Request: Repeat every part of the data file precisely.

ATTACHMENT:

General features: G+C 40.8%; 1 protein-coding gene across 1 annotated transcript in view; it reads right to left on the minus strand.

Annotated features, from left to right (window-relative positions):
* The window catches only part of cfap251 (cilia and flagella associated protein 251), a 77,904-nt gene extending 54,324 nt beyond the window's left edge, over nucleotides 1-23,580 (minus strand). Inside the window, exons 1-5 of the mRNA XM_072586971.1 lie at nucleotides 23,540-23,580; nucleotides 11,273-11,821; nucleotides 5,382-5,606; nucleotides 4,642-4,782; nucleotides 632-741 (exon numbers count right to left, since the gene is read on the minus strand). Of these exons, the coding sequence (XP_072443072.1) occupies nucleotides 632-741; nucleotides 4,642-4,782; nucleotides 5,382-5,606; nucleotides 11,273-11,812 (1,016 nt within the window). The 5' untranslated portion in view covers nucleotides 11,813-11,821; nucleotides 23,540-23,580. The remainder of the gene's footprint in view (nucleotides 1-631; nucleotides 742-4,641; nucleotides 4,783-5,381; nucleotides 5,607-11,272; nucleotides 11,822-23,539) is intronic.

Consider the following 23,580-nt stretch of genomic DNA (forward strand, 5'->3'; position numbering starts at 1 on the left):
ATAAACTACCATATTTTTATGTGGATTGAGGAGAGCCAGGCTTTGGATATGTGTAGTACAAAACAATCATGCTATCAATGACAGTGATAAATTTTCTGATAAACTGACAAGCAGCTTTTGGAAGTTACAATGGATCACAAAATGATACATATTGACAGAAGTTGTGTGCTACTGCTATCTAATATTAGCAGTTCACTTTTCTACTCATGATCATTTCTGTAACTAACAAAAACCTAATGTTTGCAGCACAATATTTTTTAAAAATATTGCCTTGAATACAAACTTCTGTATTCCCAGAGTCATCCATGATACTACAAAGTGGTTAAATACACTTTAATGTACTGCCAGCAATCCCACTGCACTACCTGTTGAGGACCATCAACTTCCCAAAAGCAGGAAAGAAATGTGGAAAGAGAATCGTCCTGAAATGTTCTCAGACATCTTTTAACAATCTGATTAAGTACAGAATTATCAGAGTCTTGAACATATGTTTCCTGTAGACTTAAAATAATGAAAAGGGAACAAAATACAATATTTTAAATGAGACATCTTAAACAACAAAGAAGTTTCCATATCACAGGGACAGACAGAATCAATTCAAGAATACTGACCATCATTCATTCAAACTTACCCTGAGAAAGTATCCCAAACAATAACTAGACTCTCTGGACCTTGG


General features: G+C 40.8%; 1 protein-coding gene across 1 annotated transcript in view; it reads right to left on the minus strand.

Annotated features, from left to right (window-relative positions):
* The window catches only part of cfap251 (cilia and flagella associated protein 251), a 77,904-nt gene extending 54,324 nt beyond the window's left edge, over nucleotides 1-23,580 (minus strand). Inside the window, exons 1-5 of the mRNA XM_072586971.1 lie at nucleotides 23,540-23,580; nucleotides 11,273-11,821; nucleotides 5,382-5,606; nucleotides 4,642-4,782; nucleotides 632-741 (exon numbers count right to left, since the gene is read on the minus strand). Of these exons, the coding sequence (XP_072443072.1) occupies nucleotides 632-741; nucleotides 4,642-4,782; nucleotides 5,382-5,606; nucleotides 11,273-11,812 (1,016 nt within the window). The 5' untranslated portion in view covers nucleotides 11,813-11,821; nucleotides 23,540-23,580. The remainder of the gene's footprint in view (nucleotides 1-631; nucleotides 742-4,641; nucleotides 4,783-5,381; nucleotides 5,607-11,272; nucleotides 11,822-23,539) is intronic.

Consider the following 23,580-nt stretch of genomic DNA (forward strand, 5'->3'; position numbering starts at 1 on the left):
ATAAACTACCATATTTTTATGTGGATTGAGGAGAGCCAGGCTTTGGATATGTGTAGTACAAAACAATCATGCTATCAATGACAGTGATAAATTTTCTGATAAACTGACAAGCAGCTTTTGGAAGTTACAATGGATCACAAAATGATACATATTGACAGAAGTTGTGTGCTACTGCTATCTAATATTAGCAGTTCACTTTTCTACTCATGATCATTTCTGTAACTAACAAAAACCTAATGTTTGCAGCACAATATTTTTTAAAAATATTGCCTTGAATACAAACTTCTGTATTCCCAGAGTCATCCATGATACTACAAAGTGGTTAAATACACTTTAATGTACTGCCAGCAATCCCACTGCACTACCTGTTGAGGACCATCAACTTCCCAAAAGCAGGAAAGAAATGTGGAAAGAGAATCGTCCTGAAATGTTCTCAGACATCTTTTAACAATCTGATTAAGTACAGAATTATCAGAGTCTTGAACATATGTTTCCTGTAGACTTAAAATAATGAAAAGGGAACAAAATACAATATTTTAAATGAGACATCTTAAACAACAAAGAAGTTTCCATATCACAGGGACAGACAGAATCAATTCAAGAATACTGACCATCATTCATTCAAACTTACCCTGAGAAAGTATCCCAAACAATAACTAGACTCTCTGGACCTTGG